Rising college costs and student loan debt are a national problem, but state and local governments can be part of the solution, according to a new report by genprogress.org from a left-leaning, youth-focused advocacy group, Generation Progress.

While some of the proposals put forward by Generation Progress could carry big price tags and be politically charged, the report also details some straightforward measures states are already implementing.

Here’s what Generation Progress says states could — and should — do:

1. Increase awareness of federal loan forgiveness and income-driven repayment programs 

About 70 percent of federal direct loan borrowers in default could have qualified for repayment programs that tie monthly payments to income, making payments more manageable, the report noted. The Department of Education recently launched a new income-driven repayment plan, REPAYE, that gives 5 million additional borrowers the option of limiting their monthly student loan payments to 10 percent of their adjusted gross income.

2. Let states refinance student loans

Congress has balked at funding a national program that would help student loan borrowers refinance their debt at lower rates. (Borrowers can consolidate their federal loans, but don’t get an interest rate reduction. The only way to get a lower rate is to refinance your loans with a private lender).

But state or municipal bonding authorities could enable student loan borrowers to refinance their loans at lower rates. Eighteen states issue student loans through their own student loan authorities, according to the Education Finance Council.  Many states may move forward with student loan refinancing programs, now that the IRS has ruled they can fund them by issuing tax-exempt bonds.

3. Abolish punitive penalties for borrowers in default

You can lose your driver’s or professional license in 21 states if you default on a student loan — which in all likelihood will just make it harder for you to pay it back.

4. Pass laws to limit credit checks on employment

Your debt-to-income ratio or student debt status shouldn’t necessarily disqualify you from most jobs, Generation Progress says. “Reasonable exceptions” can be made “for certain jobs in government or law enforcement or for positions putting individuals in charge of major financial decisions.”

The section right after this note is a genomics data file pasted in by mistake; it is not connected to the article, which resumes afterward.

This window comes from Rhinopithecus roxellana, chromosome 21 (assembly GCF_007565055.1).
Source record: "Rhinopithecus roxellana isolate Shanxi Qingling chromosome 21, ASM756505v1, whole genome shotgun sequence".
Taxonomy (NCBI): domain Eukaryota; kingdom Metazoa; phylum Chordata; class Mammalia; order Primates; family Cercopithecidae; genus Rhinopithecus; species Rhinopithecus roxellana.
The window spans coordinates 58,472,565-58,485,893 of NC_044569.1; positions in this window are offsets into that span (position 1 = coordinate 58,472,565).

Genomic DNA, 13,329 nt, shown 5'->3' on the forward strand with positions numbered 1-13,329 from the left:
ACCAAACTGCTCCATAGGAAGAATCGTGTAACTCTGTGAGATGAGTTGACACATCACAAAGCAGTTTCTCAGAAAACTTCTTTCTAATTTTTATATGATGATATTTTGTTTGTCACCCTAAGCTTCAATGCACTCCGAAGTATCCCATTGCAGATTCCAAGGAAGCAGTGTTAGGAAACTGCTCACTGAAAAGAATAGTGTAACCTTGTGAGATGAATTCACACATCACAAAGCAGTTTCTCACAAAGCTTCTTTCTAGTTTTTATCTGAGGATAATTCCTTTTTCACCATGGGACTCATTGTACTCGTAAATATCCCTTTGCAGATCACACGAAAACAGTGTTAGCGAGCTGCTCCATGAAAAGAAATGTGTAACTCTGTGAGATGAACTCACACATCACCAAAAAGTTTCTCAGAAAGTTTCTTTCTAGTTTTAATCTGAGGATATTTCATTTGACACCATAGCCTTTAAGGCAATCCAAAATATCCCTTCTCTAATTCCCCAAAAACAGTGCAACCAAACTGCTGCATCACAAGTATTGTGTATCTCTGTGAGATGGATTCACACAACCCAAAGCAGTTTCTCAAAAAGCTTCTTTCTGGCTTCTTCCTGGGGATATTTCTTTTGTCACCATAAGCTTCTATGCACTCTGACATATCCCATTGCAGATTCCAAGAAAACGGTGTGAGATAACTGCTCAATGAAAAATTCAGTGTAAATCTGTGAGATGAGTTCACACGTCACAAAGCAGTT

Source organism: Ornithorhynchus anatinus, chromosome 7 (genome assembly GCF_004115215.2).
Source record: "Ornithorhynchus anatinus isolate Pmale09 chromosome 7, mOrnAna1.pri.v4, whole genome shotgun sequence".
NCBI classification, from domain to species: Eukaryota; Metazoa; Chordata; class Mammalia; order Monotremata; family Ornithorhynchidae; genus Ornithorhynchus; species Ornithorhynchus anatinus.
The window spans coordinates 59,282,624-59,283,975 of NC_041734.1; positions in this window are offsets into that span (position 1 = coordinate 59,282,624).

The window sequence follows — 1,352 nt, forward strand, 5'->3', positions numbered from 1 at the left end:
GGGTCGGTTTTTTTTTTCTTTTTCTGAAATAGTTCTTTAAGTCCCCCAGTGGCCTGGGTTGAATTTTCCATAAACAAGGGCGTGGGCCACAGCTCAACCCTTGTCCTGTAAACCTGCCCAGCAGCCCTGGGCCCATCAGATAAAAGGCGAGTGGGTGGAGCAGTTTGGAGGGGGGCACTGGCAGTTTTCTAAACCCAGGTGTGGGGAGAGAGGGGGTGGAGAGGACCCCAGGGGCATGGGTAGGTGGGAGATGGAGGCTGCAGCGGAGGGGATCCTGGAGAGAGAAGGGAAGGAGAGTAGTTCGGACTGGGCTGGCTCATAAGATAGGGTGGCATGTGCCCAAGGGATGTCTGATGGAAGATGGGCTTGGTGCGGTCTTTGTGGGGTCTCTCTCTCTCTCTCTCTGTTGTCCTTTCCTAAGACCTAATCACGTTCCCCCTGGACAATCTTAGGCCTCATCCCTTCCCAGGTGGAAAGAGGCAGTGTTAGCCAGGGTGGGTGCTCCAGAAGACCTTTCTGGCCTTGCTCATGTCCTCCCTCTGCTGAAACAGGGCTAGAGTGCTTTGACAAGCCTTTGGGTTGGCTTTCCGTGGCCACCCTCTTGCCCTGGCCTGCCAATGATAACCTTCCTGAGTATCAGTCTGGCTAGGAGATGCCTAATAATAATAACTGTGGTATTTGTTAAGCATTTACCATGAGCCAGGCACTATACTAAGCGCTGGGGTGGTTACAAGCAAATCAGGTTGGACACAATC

5. Help clean up student loan servicing

At the federal level, the Consumer Financial Protection Bureau and Department of Education have been cracking down on abuses by student loan servicers — companies that collect payments on student loans. States can get involved in these efforts through legislation and regulatory reforms, Generation Progress says. State banking regulators in some states may already have the authority under existing law to govern student loan servicers. State banking departments should require student loan servicers to obtain licenses, and designate a state student loan ombudsman to work with the CFPB and Department of Education, Generation Progress says.

6. Crack down on predatory schools

For-profit schools like Corinthian College can’t enroll students who receive federal aid or loans unless they’ve been authorized by a state-level agency. But state agencies “have done little to police the activities of unscrupulous schools,” Generation Progress complains — some are governed by school officials themselves. The report notes that many state attorneys general have already filed lawsuits alleging that for-profit schools engaged in unfair and deceptive practices.

7. Reinvest in higher education

State cuts in funding for public colleges have been a driver of drastic tuition increases, Generation Progress maintains. Boosting taxpayer support for public colleges to pre-recession levels would help make college a public benefit — as would making community college free, the report said.


A longtime news reporter and editor, Matt Carter is out to help consumers find the information they need to make informed decisions about their personal finances. He's an avid producer and consumer of news and analysis about new business models and tools, market trends, and politics and regulations. Email: mcarter@credible.com